Home remedies are rich and therapeutic treasures that can be easily prepared from ingredients in your kitchen cupboard, the garden and nature.
The A-Z of home remedies reperatory and Recipes is vast and currently being updated for you.
In the meantime, if you require a specific home remedy please contact us.
General Dietary Guidelines for Wellness. These are essentially dietary guidelines good for everybody and not aggravating for anybody. However, the key here is general which means diet is always tailored specifically for each individually when we do pulse consultation. That sees the General Dietary Guidelines developed with particular foods to avoid or eat more of to balance and thrive.
Email us and we would love to send you a copy.
Making your own Ghee
To really hit the ghee spot, make your own. The quality and medicinal properties will be superior when made by the hand of the most wholistic practitioner, YOU.
Use unsalted good quality butter to make your ghee. Place the butter in a heavy bottom saucepan. Let it melt and simmer on the lowest possible heat setting.
Initially the butter will bubble and spit, making much noise. It will look cloudy and thick and foam will appear on the surface. Depending on the quantity of butter used allow the liquid to simmer for 15-30 minutes (500g butter will take approx 25-30 minutes).
The milk fat solid particles will slowly sink to the bottom of the saucepan. The foam will lessen on the surface and the liquid will become a clearer golden colour. The sputtering and noise will slow and stop and at this moment the sediment on the bottom will start to turn golden or light brown. This means the ghee is ready.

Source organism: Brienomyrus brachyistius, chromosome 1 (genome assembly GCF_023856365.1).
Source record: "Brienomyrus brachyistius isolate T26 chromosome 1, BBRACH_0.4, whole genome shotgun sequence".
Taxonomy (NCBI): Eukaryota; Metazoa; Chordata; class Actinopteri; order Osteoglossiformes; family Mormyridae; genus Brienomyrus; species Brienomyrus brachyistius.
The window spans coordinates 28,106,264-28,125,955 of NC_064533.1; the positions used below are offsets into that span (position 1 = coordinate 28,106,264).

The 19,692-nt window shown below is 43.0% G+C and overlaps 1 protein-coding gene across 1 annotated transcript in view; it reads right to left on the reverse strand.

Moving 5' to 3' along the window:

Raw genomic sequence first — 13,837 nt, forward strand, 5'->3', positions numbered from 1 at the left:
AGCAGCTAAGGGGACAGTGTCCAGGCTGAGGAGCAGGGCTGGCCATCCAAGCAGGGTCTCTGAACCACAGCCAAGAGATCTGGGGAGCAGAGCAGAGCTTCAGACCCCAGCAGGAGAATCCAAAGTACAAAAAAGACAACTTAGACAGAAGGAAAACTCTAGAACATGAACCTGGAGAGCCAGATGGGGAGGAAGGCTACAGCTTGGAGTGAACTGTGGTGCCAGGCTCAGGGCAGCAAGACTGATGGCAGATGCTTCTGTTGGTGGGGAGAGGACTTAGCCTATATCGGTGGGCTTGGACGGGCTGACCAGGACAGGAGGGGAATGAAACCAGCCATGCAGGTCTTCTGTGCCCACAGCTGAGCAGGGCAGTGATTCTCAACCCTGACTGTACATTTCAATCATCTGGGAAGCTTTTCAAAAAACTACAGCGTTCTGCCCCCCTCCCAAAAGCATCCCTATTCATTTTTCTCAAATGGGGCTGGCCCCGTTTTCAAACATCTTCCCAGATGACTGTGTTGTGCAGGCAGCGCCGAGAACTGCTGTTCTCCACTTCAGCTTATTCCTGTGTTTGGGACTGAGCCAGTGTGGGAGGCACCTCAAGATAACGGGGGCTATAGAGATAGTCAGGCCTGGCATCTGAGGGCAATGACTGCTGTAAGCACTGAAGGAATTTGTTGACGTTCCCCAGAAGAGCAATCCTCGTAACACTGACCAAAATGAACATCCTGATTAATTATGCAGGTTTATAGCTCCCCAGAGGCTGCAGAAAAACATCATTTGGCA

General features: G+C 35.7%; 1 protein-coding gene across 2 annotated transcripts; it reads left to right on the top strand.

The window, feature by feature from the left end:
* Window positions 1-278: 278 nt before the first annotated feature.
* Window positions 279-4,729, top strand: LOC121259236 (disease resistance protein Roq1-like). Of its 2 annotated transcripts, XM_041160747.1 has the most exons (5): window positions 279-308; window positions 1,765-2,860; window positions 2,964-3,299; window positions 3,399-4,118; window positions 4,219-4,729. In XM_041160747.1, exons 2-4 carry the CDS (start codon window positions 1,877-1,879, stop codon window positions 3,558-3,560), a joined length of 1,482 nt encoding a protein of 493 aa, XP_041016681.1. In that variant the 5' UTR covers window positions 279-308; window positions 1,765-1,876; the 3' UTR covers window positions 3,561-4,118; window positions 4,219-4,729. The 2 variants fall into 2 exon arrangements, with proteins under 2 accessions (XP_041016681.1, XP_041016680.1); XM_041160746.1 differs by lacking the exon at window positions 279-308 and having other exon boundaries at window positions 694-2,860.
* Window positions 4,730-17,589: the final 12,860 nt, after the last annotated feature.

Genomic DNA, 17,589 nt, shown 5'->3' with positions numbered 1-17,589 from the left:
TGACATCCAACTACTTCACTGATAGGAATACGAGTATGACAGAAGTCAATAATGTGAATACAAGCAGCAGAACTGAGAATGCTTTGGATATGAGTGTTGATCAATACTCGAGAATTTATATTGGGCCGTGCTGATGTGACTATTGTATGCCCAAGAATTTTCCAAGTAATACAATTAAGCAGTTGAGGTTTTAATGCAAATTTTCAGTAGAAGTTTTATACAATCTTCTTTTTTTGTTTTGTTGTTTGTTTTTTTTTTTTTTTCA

Remove the pan from the heat, allowing to cool down. Then, strain the liquid through a very fine sieve or muslin, into a clean jar or container. This golden clear liquid is the clarified butter or ghee. Do not cover or put on a lid until completely cool.
Use ghee for cooking, add to your cooked food or spread on toast. You do not need to keep ghee refrigerated as it does not go rancid. It will keep for months if you do not contaminate it by coming into contact with food particles or water.
whole green mung 1 cup
1 small onion
1 knob fresh ginger
Olive or coconut oil 1tbspn
1 tsp each turmeric, cumin, coriander, fennel (* you can use seed or powder)
1 tsp sea or himalayan salt
1/2 tsp black pepper
1 pinch asafoetida (hing)
5-7 cups water
Rinse the mung beans. You can ideally soak for 30 minutes or even overnight. Discard the water beans have soaked in and rinse. Heat oil and saute finely chopped ginger and onion. Add mung beans and spices and stir to coat. Add water, salt and bay leaf. Bring to boil and cook until the mung beans are completely soft and homogenised. Add black pepper to taste. You can garnish with fresh coriander and ghee.